Members of Bread for the World’s Pan African Young Adult Network embarked on a pilgrimage to Jamestown, Virginia (USA) on 23-25 August to commemorate the 400th anniversary of the arrival of enslaved African peoples in 1619.
Ten of them participated in the 2019 Commemorative Ceremony and Program at Fort Monroe in Hampton, Virginia. They also visited two historic African American churches, Carver Memorial Presbyterian Church in Newport News and St Cyprian’s Episcopal Church, where they joined in conversation and sharing about prayer and advocacy to end hunger with church leaders and members. They also learned more about the history of the area.
During the trip, the young adults documented what they saw and learned, reflecting in writing about their experience.
“Given the current state of national and global affairs, the pilgrimage comes at an opportune time,” said Derick Dailey, convener. “As forces attempt to replicate centuries old modes of racial and gendered oppression, I pray that those attending might lend their ears to hear what the ancestors are saying to us as we deepen our advocacy to end hunger.”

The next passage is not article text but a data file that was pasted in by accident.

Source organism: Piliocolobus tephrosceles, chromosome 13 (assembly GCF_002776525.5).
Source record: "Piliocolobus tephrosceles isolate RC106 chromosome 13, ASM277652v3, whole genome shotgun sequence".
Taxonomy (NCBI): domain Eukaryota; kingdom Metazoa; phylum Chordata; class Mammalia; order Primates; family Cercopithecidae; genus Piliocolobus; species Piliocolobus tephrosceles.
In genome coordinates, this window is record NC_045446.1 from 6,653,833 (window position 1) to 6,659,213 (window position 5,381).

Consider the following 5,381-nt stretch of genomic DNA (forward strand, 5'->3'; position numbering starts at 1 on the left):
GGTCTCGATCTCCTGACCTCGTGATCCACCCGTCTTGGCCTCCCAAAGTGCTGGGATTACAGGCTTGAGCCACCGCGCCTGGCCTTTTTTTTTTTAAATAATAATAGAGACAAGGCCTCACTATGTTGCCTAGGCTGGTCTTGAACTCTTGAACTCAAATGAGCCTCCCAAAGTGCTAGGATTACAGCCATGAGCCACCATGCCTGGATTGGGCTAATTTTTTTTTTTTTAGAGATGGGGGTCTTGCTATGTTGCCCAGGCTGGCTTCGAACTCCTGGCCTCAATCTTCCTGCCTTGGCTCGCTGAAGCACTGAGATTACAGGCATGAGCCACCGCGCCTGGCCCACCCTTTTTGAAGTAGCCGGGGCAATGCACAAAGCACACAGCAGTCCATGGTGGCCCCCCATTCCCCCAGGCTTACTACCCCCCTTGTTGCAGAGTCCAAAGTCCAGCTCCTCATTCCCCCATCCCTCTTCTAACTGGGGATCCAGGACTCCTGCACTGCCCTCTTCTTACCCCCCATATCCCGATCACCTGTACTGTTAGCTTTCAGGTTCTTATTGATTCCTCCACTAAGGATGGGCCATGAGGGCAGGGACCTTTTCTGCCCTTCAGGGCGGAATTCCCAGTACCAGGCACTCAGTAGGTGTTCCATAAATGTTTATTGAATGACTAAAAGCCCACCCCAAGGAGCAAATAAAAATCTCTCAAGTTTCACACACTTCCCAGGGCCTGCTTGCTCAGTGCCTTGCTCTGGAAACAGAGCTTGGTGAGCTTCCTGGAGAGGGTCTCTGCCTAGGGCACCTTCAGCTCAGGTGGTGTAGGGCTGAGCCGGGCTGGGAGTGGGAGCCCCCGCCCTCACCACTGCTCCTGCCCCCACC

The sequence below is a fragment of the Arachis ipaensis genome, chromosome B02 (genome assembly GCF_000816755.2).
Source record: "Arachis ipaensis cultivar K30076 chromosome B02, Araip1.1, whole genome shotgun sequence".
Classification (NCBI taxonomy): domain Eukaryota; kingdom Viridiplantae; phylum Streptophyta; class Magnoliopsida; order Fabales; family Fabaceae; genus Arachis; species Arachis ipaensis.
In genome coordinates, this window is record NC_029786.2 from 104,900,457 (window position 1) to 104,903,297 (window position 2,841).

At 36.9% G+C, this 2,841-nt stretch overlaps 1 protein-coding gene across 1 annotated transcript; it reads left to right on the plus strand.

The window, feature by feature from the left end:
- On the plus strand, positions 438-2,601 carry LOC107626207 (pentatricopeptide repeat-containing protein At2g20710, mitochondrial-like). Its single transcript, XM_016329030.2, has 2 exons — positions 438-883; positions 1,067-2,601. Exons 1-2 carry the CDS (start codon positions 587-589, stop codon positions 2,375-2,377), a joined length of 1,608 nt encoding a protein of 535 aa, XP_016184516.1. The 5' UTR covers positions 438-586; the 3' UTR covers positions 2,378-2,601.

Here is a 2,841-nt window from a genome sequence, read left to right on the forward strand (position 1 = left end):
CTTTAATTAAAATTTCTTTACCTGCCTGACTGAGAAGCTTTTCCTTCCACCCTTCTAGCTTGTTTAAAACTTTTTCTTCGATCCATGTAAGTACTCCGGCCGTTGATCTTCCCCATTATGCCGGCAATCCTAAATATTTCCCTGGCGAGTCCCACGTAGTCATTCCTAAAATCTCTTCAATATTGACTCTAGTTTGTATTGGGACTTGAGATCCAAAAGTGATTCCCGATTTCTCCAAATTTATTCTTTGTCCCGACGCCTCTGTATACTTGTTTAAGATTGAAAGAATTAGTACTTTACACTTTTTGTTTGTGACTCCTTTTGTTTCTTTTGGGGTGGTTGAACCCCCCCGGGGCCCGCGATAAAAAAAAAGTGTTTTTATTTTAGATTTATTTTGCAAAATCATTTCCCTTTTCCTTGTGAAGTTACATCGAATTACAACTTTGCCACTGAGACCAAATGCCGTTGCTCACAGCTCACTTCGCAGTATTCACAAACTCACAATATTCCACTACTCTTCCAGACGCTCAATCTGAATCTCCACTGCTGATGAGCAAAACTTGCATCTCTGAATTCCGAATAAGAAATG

Earlier this year, Bread for the World released a Pan African devotional guide, “Lament and Hope,” which commemorates the quad-centennial anniversary of the arrival of enslaved African peoples. “Lament and Hope” celebrates the hope, faith, and resistance of African and African-descended people, while at the same time lamenting the evil and horror of slavery, racism, and inequitable policies.
The young adults, from the African diaspora, are deeply concerned about the state of black poverty across the globe. They seek to effectively achieve ending world hunger by 2030.